Friday

5th Mar 2021

Opinion

Why a shortened 'Future Europe' conference suits France

  • President Emmanuel Macron would like to claim credit for the successful conclusion of the conference which - let's not forget - was his original idea (Photo: consilium.europa.eu)

Last week (3 Febraury) the EU Council - at level of ambassadors - adopted its official position on the Conference on the Future of Europe (CoFoE): a project announced by the European Commission's president Ursula von der Leyen in her political guidelines to give European citizens a greater say on what they expect from the European Union.

The start of the Conference, initially envisaged for May 2020, was postponed due to the Covid-19 pandemic, and is now foreseen for 9 May 2021.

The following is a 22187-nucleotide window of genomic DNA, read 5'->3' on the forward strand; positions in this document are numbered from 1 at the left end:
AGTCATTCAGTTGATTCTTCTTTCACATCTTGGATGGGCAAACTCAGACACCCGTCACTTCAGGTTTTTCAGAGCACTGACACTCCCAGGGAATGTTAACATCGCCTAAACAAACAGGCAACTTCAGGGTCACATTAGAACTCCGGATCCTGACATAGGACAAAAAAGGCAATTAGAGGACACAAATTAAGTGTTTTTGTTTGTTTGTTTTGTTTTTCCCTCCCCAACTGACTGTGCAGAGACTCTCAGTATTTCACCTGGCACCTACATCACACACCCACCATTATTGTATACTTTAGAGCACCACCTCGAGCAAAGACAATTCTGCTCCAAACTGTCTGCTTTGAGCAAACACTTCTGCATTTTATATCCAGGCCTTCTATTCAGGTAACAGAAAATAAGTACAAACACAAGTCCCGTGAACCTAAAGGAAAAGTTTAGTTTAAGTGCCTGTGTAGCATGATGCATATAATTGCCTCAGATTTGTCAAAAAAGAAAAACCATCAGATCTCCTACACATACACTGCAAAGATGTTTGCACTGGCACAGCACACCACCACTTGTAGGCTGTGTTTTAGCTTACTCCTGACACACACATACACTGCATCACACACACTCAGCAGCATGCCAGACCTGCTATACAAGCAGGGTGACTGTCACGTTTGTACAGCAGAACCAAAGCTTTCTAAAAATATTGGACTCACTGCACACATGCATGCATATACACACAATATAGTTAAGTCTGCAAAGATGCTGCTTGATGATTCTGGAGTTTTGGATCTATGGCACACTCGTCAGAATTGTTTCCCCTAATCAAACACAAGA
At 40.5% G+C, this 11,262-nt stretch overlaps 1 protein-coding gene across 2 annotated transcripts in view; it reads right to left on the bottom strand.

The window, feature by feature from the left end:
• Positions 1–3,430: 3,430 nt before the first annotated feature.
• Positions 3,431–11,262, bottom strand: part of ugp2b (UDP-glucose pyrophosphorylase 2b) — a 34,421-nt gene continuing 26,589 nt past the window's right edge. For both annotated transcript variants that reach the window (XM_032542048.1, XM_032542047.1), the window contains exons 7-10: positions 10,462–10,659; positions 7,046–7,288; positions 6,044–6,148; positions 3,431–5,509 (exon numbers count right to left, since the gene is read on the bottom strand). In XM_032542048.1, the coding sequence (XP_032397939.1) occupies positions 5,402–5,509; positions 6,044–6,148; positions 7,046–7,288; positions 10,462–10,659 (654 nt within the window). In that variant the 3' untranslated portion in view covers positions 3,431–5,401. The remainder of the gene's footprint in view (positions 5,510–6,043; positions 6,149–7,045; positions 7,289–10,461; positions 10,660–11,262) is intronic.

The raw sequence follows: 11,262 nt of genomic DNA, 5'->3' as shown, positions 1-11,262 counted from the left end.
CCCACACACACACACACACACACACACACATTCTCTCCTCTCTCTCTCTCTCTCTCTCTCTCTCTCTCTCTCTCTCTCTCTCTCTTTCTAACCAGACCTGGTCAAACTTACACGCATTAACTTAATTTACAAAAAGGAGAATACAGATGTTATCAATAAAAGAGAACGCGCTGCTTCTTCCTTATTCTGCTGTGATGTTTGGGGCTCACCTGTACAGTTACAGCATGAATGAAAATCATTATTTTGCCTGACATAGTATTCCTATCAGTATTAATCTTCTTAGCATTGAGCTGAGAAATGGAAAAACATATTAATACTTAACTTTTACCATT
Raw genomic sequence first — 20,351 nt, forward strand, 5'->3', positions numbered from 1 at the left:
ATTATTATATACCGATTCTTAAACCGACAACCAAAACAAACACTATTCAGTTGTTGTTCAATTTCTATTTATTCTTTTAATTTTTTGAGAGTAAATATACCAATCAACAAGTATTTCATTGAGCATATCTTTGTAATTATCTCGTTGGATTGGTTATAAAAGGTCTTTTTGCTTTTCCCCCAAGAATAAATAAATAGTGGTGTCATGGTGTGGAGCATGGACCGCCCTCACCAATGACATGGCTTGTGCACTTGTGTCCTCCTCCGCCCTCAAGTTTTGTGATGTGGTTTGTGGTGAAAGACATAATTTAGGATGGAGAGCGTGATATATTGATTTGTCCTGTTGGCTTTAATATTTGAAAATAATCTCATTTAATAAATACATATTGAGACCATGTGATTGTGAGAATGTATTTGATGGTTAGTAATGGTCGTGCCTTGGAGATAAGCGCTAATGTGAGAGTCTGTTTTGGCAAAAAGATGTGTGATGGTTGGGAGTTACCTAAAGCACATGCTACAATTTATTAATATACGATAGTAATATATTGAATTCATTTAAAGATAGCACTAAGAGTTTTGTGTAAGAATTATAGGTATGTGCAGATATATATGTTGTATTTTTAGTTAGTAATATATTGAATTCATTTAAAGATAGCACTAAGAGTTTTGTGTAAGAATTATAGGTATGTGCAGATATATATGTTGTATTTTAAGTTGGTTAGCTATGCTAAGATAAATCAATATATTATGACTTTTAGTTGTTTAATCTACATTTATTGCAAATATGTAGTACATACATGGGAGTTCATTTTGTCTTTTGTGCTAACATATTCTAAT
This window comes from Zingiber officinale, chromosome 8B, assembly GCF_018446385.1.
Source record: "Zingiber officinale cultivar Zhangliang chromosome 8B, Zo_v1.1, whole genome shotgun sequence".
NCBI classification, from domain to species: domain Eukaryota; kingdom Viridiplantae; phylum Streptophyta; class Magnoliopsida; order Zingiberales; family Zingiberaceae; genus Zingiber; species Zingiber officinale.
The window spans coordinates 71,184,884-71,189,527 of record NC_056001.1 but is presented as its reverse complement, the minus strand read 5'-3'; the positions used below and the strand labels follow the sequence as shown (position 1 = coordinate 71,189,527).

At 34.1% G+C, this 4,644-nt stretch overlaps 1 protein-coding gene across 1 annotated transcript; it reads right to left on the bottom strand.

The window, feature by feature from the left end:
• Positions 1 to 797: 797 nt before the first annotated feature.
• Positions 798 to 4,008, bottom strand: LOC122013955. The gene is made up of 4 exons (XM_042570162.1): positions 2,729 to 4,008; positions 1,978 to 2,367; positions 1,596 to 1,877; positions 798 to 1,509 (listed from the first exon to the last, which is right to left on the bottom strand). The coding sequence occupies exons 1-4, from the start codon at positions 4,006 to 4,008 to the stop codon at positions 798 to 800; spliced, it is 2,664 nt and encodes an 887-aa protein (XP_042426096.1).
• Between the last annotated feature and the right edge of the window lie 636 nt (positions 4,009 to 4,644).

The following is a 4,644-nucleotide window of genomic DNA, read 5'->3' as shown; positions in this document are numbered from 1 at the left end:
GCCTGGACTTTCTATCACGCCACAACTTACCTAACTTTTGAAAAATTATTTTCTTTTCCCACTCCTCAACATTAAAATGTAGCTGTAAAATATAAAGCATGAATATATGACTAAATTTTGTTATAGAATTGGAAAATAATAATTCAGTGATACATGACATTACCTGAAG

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  • Two new issues are particularly alarming: the downgraded status of national parliaments in the steering committee, and a prohibitively short timeline for the Conference on the Future of Europe (Photo: European Commission)

While, over the last days, media have focused on the altered governance structure of the Conference based on substituting its originally envisaged one-person presidency of an "imminent European personality" by a shared leadership of the presidents of the three EU institutions (i.e. the European Parliament, the Council and the Commission), the recently-adopted Council position raises further doubts as to the truly democratic and inclusive character of the forthcoming event.

Two issues in particular require critical reflection: the downgraded status of national parliaments in the steering committee and a prohibitively short timeline of the CoFoE.

Downgraded national parliaments